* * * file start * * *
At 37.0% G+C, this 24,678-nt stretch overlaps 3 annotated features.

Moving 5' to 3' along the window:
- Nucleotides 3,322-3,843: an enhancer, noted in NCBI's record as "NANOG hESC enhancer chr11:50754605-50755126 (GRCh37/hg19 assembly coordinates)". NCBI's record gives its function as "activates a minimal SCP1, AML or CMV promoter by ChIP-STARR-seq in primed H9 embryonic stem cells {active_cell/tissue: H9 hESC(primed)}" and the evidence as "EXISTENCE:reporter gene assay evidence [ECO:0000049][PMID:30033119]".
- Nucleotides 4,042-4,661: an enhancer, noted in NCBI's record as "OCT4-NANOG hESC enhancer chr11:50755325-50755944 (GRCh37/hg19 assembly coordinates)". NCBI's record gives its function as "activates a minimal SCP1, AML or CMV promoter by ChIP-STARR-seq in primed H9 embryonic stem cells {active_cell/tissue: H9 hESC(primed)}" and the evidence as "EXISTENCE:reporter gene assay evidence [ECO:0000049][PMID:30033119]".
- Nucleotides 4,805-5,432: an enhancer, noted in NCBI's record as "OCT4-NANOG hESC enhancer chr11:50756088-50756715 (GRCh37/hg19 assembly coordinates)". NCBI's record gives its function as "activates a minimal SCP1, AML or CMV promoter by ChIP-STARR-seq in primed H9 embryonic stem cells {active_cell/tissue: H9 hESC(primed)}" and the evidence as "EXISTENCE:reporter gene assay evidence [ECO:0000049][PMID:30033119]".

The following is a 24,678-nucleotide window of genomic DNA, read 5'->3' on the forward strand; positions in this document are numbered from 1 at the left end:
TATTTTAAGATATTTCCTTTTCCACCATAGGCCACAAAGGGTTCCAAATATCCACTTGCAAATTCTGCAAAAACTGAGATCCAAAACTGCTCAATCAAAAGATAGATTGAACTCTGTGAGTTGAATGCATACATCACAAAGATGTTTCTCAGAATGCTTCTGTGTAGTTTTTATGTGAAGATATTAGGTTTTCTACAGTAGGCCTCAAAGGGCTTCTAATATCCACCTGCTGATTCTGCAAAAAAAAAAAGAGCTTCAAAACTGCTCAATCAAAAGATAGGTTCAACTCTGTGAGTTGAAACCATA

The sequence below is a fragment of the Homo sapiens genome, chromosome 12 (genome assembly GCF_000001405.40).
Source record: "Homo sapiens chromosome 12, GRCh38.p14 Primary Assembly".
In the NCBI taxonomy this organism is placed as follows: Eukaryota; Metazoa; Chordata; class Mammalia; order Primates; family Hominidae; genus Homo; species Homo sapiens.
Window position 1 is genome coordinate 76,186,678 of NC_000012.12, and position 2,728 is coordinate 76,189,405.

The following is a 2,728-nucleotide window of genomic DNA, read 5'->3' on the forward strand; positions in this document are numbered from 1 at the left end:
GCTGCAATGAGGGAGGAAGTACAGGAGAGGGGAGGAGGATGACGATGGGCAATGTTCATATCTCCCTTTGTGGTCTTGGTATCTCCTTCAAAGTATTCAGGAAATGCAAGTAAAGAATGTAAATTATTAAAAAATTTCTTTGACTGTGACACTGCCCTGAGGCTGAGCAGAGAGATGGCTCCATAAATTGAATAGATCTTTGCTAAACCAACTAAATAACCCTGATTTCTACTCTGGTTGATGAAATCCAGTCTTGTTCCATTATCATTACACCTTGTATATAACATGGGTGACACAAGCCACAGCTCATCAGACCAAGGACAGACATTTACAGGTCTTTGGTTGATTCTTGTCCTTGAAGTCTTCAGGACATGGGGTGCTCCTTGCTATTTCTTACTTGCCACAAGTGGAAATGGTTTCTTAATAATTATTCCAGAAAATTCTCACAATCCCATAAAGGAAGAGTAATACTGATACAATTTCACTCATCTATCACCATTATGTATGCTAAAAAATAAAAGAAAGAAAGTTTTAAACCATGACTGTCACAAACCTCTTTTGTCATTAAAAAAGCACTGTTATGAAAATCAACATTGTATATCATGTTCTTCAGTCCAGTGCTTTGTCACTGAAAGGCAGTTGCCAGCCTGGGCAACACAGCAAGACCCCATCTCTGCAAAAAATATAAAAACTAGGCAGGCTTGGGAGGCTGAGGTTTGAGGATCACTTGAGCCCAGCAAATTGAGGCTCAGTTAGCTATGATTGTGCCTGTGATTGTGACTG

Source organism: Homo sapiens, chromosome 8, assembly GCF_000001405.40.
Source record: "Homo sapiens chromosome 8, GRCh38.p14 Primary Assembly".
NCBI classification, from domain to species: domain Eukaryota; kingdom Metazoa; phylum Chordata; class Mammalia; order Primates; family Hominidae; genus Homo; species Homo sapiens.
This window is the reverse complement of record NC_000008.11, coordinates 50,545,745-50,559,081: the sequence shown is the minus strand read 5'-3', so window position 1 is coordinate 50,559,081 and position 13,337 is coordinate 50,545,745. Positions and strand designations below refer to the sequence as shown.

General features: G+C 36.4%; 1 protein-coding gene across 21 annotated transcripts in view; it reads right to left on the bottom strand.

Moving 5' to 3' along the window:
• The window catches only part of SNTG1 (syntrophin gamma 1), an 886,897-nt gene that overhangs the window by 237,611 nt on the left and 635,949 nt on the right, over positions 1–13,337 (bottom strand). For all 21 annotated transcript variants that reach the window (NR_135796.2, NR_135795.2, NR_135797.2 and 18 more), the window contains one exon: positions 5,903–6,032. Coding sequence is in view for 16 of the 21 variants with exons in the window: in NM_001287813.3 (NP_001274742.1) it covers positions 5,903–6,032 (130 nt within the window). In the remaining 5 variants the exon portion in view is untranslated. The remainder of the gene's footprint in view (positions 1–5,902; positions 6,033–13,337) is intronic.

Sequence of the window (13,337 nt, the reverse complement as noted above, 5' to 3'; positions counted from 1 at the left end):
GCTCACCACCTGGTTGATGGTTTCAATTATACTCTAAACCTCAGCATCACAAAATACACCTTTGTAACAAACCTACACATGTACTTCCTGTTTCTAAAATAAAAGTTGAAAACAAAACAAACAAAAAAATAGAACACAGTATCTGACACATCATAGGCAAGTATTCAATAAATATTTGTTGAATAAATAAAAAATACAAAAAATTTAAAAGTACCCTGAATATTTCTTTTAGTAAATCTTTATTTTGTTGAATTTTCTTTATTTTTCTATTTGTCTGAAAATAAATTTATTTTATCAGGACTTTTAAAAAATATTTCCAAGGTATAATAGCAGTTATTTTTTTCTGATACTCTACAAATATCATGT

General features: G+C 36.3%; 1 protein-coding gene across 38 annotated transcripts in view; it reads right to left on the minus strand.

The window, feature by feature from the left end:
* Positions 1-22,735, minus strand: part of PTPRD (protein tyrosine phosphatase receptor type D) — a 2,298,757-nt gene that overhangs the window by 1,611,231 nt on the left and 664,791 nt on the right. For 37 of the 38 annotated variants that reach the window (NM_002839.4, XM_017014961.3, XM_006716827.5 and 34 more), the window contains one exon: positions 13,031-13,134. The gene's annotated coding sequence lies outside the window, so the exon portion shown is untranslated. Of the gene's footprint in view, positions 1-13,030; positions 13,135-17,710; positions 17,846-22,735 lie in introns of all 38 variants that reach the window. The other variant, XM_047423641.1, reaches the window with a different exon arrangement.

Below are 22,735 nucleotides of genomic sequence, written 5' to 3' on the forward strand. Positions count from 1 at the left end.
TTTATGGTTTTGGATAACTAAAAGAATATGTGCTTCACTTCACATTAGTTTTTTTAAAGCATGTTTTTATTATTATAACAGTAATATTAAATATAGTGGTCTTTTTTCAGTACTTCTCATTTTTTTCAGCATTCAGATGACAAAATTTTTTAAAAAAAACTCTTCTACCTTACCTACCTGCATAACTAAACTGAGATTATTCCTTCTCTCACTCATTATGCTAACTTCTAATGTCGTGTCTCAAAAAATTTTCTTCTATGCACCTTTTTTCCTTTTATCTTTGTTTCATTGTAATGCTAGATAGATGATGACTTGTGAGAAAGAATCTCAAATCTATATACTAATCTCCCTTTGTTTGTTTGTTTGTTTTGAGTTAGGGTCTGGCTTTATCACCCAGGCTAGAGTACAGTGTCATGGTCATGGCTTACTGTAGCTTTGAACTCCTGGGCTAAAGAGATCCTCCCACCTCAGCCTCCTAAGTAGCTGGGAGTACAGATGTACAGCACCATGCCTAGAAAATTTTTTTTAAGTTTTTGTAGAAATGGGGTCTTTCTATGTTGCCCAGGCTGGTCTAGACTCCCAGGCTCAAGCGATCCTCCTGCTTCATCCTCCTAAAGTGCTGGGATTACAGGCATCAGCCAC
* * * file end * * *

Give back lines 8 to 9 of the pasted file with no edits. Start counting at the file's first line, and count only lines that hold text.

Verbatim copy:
The sequence below is a fragment of the Homo sapiens genome, chromosome 12 (genome assembly GCF_000001405.40).
Source record: "Homo sapiens chromosome 12, GRCh38.p14 Primary Assembly".